Music Theory 101
Laitz (Steve)
Source: The Juilliard School, New York City
Paper - Abstract

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  1. Greetings from The Juilliard School in New York City and welcome to Music Theory 101. My name is Steve Laitz and I’ll be your instructor throughout this course. I am the chair of Juilliard’s Music Theory and Analysis department, where I teach theory to undergraduate and graduate students. Before coming to Juilliard, I taught at the Eastman School of Music for 27 years. As the author of two leading music theory textbooks, The Complete Musician: An Integrated Approach to Tonal Theory, Analysis and Listening and Graduate Review of Tonal Theory: A Recasting of Common-Practice Harmony, Form, and Counterpoint (Oxford University Press), I take great pride in having helped many students strengthen their music theory knowledge. I am thrilled to be able to share my teaching through JuilliardX so that I can reach students around the country and the world.
  2. If it were up to me, I’d substitute the term "Music Theory" for "Music Practice." As you will see throughout this course, theory acquires meaning only when applied directly to performance and the listening experience. Memorizing abstract theoretical terms and labels will not bring you closer to understanding the mysteries of music, but applying the concepts behind these same terms and labels will enable you to tap into the power and complexity of music. For this reason, in Music Theory 101 we will focus on listening, practicing, and composing rather than memorizing terms that we don’t fully understand.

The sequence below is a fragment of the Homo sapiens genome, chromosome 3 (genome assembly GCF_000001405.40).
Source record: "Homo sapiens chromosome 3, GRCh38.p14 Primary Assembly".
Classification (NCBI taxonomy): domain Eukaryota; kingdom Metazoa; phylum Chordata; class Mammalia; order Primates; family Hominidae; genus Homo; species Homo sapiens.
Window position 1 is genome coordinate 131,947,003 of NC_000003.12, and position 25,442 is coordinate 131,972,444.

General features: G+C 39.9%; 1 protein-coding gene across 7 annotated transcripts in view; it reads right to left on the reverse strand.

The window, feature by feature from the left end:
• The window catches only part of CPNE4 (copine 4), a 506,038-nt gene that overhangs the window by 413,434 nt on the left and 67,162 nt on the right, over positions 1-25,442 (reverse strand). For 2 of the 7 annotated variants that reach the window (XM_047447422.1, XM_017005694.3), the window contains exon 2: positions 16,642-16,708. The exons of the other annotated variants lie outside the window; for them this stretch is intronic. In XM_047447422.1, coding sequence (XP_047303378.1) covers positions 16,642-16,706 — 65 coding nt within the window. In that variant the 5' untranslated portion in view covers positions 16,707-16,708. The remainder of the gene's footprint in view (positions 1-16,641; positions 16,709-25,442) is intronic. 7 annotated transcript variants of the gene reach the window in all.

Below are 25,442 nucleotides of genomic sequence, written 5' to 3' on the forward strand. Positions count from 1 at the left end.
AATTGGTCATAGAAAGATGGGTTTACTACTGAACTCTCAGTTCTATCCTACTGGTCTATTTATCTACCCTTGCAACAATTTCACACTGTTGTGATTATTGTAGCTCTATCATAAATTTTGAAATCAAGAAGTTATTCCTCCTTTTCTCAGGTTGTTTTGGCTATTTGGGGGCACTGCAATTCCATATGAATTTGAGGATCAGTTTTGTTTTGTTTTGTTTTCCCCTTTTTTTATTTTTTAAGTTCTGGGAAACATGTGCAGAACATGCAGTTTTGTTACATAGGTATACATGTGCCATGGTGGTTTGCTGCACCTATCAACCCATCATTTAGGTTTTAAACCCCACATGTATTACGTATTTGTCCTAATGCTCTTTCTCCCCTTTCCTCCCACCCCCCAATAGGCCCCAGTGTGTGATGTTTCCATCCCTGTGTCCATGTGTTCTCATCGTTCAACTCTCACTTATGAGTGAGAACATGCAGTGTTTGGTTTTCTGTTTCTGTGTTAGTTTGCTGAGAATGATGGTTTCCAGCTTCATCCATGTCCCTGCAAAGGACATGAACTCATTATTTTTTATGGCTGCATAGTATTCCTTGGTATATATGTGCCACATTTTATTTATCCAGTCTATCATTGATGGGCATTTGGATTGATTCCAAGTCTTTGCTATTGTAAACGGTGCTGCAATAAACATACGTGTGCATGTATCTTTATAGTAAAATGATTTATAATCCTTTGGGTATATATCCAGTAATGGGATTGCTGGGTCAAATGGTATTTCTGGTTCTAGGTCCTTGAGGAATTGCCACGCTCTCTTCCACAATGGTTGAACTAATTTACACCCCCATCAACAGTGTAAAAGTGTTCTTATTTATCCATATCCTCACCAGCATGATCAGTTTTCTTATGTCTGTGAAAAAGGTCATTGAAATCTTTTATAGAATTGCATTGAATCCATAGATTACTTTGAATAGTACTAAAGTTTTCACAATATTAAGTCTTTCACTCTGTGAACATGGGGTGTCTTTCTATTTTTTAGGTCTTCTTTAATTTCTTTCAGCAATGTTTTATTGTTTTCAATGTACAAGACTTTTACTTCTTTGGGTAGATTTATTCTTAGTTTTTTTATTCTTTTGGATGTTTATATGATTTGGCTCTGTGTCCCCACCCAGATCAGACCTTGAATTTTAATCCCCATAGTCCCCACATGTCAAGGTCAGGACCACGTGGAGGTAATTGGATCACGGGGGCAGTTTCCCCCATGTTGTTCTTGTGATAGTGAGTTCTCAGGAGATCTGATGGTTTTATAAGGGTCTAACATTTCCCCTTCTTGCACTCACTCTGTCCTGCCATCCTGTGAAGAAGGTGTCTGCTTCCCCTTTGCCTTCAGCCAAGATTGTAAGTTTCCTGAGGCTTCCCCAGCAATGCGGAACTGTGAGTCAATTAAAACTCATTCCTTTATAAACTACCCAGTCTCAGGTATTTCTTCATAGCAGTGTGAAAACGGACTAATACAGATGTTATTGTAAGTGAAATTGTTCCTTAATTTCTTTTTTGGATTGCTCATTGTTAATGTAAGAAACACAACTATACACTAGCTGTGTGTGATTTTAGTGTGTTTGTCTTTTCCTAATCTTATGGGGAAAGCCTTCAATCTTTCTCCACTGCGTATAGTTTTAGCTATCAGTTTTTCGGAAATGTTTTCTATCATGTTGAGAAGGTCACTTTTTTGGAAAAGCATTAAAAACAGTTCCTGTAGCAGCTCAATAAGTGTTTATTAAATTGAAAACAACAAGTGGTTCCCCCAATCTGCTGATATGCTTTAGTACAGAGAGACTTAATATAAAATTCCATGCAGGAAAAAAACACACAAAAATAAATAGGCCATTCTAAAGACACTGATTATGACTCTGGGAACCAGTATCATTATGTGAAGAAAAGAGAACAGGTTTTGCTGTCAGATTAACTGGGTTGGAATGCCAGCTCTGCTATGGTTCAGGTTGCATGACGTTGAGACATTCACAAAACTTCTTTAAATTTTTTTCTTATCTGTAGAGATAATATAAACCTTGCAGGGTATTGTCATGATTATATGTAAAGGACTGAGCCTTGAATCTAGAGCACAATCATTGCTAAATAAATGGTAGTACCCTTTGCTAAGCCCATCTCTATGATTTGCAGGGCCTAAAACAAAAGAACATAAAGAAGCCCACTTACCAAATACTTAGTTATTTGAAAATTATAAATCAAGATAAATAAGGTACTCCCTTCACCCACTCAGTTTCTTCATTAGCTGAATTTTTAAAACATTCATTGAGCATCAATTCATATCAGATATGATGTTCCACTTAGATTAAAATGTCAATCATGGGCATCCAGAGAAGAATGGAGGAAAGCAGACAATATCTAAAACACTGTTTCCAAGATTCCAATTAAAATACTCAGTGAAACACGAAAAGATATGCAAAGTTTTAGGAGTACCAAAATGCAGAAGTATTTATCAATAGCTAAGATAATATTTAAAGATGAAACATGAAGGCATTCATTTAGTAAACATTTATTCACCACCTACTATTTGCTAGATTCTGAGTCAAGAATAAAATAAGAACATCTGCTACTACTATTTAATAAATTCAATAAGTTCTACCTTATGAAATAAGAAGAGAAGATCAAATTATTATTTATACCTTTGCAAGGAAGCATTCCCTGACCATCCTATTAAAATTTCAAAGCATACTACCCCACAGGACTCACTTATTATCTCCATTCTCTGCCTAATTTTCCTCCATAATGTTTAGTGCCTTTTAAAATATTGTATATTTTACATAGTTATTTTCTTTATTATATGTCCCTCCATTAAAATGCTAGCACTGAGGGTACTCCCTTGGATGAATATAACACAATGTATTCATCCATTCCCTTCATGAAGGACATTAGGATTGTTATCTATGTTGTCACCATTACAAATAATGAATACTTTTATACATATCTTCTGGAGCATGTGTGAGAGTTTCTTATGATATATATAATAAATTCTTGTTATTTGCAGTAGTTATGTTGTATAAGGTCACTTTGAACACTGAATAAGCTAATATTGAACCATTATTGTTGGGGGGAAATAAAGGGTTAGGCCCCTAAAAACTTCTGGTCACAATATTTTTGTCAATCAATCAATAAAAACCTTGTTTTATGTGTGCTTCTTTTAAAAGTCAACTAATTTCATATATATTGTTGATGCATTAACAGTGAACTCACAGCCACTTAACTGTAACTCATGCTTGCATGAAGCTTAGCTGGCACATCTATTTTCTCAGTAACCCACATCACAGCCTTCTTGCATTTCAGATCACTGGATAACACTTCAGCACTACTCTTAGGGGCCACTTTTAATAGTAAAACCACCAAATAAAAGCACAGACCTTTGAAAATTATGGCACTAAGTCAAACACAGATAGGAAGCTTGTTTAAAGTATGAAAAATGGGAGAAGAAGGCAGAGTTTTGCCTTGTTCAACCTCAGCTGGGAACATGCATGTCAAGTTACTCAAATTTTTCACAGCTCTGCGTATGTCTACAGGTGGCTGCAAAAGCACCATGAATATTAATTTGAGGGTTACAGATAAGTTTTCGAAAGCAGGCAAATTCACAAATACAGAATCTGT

3. In Music Theory 101, you’ll embark on an exploration of the fundamentals of theory through six learning modules. Each module will begin with in-depth instructional videos, animations, musical performances, and illustrated written material. After exposure to several new concepts, you will then practice what you have learned by critically listening to short excerpts, plotting pitches and rhythms on staff paper, and completing worksheets. At the end of each module, you’ll apply all that you have a learned to a simple composition.
  4. I encourage you to make your way through the modules at the pace that makes sense for you. If you have studied music theory in the past, you might be able to move through the early modules with ease. If this course is your introduction to pitch notation, however, we suggest taking your time to fully explore each new concept as it is introduced.
  5. By the end of six modules of study, you will have:
    • Explored and applied fundamental music theory concepts like pitch, tonality, mode, key, dissonance, rhythm, and meter
    • Written an 8- or 16-measure melody that demonstrates your understanding of course concepts
    • Developed critical listening skills that enhance your appreciation of music
  6. After completing this course, you’ll be prepared to study more advanced theory concepts like counterpoint, harmony, and formal analysis.


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